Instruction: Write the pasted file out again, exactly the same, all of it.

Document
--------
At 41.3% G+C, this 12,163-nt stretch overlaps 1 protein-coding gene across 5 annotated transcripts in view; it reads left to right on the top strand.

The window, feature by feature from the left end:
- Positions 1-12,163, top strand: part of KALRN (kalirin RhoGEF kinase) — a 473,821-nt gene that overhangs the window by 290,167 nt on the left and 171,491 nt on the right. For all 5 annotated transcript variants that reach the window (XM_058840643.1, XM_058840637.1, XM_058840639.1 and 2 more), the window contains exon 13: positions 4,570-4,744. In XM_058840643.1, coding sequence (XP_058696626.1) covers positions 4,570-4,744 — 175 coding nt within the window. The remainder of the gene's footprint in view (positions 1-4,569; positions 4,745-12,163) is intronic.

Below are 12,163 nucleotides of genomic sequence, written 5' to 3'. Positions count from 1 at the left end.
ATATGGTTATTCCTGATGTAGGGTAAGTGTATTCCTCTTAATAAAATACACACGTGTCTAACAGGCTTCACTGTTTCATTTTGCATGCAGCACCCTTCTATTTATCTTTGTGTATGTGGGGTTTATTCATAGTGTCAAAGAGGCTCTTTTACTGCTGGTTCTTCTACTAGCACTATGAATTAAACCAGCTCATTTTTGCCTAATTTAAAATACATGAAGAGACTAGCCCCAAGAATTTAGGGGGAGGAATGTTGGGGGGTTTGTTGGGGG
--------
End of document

At 41.3% G+C, this 12,163-nt stretch overlaps 1 protein-coding gene across 5 annotated transcripts in view; it reads left to right on the top strand.

The window, feature by feature from the left end:
- Positions 1-12,163, top strand: part of KALRN (kalirin RhoGEF kinase) — a 473,821-nt gene that overhangs the window by 290,167 nt on the left and 171,491 nt on the right. For all 5 annotated transcript variants that reach the window (XM_058840643.1, XM_058840637.1, XM_058840639.1 and 2 more), the window contains exon 13: positions 4,570-4,744. In XM_058840643.1, coding sequence (XP_058696626.1) covers positions 4,570-4,744 — 175 coding nt within the window. The remainder of the gene's footprint in view (positions 1-4,569; positions 4,745-12,163) is intronic.

Below are 12,163 nucleotides of genomic sequence, written 5' to 3'. Positions count from 1 at the left end.
ATATGGTTATTCCTGATGTAGGGTAAGTGTATTCCTCTTAATAAAATACACACGTGTCTAACAGGCTTCACTGTTTCATTTTGCATGCAGCACCCTTCTATTTATCTTTGTGTATGTGGGGTTTATTCATAGTGTCAAAGAGGCTCTTTTACTGCTGGTTCTTCTACTAGCACTATGAATTAAACCAGCTCATTTTTGCCTAATTTAAAATACATGAAGAGACTAGCCCCAAGAATTTAGGGGGAGGAATGTTGGGGGGTTTGTTGGGGG